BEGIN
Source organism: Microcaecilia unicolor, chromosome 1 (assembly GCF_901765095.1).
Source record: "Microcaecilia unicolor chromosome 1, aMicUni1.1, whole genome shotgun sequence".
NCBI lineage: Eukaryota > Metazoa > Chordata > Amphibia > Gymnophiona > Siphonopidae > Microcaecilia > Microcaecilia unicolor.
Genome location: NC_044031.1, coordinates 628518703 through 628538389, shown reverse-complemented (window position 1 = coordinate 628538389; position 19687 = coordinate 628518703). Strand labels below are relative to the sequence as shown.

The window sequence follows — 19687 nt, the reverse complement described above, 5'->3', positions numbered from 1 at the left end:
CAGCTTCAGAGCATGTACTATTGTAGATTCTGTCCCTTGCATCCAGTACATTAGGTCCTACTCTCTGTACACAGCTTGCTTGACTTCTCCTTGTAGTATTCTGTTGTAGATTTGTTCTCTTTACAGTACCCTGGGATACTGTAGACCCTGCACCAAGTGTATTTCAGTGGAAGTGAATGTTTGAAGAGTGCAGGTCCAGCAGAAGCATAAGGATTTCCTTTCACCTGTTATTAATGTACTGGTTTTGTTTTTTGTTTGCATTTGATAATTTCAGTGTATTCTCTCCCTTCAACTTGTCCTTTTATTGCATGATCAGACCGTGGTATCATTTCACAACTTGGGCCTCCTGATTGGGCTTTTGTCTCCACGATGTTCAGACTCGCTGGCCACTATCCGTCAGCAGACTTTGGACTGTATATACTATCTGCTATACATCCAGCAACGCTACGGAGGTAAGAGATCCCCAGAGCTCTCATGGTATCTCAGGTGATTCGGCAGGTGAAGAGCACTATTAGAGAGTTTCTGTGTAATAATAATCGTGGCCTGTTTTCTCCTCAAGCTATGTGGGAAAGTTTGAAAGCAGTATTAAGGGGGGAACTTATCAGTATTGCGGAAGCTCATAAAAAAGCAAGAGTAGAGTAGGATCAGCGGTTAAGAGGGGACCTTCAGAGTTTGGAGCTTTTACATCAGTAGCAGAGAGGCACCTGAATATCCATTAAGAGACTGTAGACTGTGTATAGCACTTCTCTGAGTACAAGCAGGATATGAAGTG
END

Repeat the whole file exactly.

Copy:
Source organism: Microcaecilia unicolor, chromosome 1 (assembly GCF_901765095.1).
Source record: "Microcaecilia unicolor chromosome 1, aMicUni1.1, whole genome shotgun sequence".
NCBI lineage: Eukaryota > Metazoa > Chordata > Amphibia > Gymnophiona > Siphonopidae > Microcaecilia > Microcaecilia unicolor.
Genome location: NC_044031.1, coordinates 628518703 through 628538389, shown reverse-complemented (window position 1 = coordinate 628538389; position 19687 = coordinate 628518703). Strand labels below are relative to the sequence as shown.

The window sequence follows — 19687 nt, the reverse complement described above, 5'->3', positions numbered from 1 at the left end:
CAGCTTCAGAGCATGTACTATTGTAGATTCTGTCCCTTGCATCCAGTACATTAGGTCCTACTCTCTGTACACAGCTTGCTTGACTTCTCCTTGTAGTATTCTGTTGTAGATTTGTTCTCTTTACAGTACCCTGGGATACTGTAGACCCTGCACCAAGTGTATTTCAGTGGAAGTGAATGTTTGAAGAGTGCAGGTCCAGCAGAAGCATAAGGATTTCCTTTCACCTGTTATTAATGTACTGGTTTTGTTTTTTGTTTGCATTTGATAATTTCAGTGTATTCTCTCCCTTCAACTTGTCCTTTTATTGCATGATCAGACCGTGGTATCATTTCACAACTTGGGCCTCCTGATTGGGCTTTTGTCTCCACGATGTTCAGACTCGCTGGCCACTATCCGTCAGCAGACTTTGGACTGTATATACTATCTGCTATACATCCAGCAACGCTACGGAGGTAAGAGATCCCCAGAGCTCTCATGGTATCTCAGGTGATTCGGCAGGTGAAGAGCACTATTAGAGAGTTTCTGTGTAATAATAATCGTGGCCTGTTTTCTCCTCAAGCTATGTGGGAAAGTTTGAAAGCAGTATTAAGGGGGGAACTTATCAGTATTGCGGAAGCTCATAAAAAAGCAAGAGTAGAGTAGGATCAGCGGTTAAGAGGGGACCTTCAGAGTTTGGAGCTTTTACATCAGTAGCAGAGAGGCACCTGAATATCCATTAAGAGACTGTAGACTGTGTATAGCACTTCTCTGAGTACAAGCAGGATATGAAGTG